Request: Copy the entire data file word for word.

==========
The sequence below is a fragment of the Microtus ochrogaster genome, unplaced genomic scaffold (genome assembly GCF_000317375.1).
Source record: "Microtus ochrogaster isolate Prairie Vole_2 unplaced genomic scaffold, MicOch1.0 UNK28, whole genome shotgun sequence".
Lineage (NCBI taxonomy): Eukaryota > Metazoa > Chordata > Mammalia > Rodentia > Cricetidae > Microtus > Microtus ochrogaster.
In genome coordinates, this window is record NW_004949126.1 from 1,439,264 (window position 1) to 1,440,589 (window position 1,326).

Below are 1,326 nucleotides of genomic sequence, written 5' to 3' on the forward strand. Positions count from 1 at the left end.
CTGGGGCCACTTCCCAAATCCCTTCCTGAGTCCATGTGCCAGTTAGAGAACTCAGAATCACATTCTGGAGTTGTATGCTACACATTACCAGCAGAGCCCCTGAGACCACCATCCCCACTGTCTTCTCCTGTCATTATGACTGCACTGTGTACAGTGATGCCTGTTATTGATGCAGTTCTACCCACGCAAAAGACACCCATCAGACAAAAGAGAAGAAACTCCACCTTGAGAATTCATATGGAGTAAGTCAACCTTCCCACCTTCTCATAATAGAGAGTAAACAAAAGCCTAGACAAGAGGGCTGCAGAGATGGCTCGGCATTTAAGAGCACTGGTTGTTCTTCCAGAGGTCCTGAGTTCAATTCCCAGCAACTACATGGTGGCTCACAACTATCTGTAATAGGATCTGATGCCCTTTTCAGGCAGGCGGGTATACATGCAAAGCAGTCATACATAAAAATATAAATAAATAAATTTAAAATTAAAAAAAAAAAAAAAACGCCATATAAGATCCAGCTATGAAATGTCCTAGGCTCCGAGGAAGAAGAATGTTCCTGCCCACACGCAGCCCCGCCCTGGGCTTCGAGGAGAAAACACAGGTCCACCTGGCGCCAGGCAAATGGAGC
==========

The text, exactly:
The sequence below is a fragment of the Microtus ochrogaster genome, unplaced genomic scaffold (genome assembly GCF_000317375.1).
Source record: "Microtus ochrogaster isolate Prairie Vole_2 unplaced genomic scaffold, MicOch1.0 UNK28, whole genome shotgun sequence".
Lineage (NCBI taxonomy): Eukaryota > Metazoa > Chordata > Mammalia > Rodentia > Cricetidae > Microtus > Microtus ochrogaster.
In genome coordinates, this window is record NW_004949126.1 from 1,439,264 (window position 1) to 1,440,589 (window position 1,326).

Below are 1,326 nucleotides of genomic sequence, written 5' to 3' on the forward strand. Positions count from 1 at the left end.
CTGGGGCCACTTCCCAAATCCCTTCCTGAGTCCATGTGCCAGTTAGAGAACTCAGAATCACATTCTGGAGTTGTATGCTACACATTACCAGCAGAGCCCCTGAGACCACCATCCCCACTGTCTTCTCCTGTCATTATGACTGCACTGTGTACAGTGATGCCTGTTATTGATGCAGTTCTACCCACGCAAAAGACACCCATCAGACAAAAGAGAAGAAACTCCACCTTGAGAATTCATATGGAGTAAGTCAACCTTCCCACCTTCTCATAATAGAGAGTAAACAAAAGCCTAGACAAGAGGGCTGCAGAGATGGCTCGGCATTTAAGAGCACTGGTTGTTCTTCCAGAGGTCCTGAGTTCAATTCCCAGCAACTACATGGTGGCTCACAACTATCTGTAATAGGATCTGATGCCCTTTTCAGGCAGGCGGGTATACATGCAAAGCAGTCATACATAAAAATATAAATAAATAAATTTAAAATTAAAAAAAAAAAAAAAACGCCATATAAGATCCAGCTATGAAATGTCCTAGGCTCCGAGGAAGAAGAATGTTCCTGCCCACACGCAGCCCCGCCCTGGGCTTCGAGGAGAAAACACAGGTCCACCTGGCGCCAGGCAAATGGAGC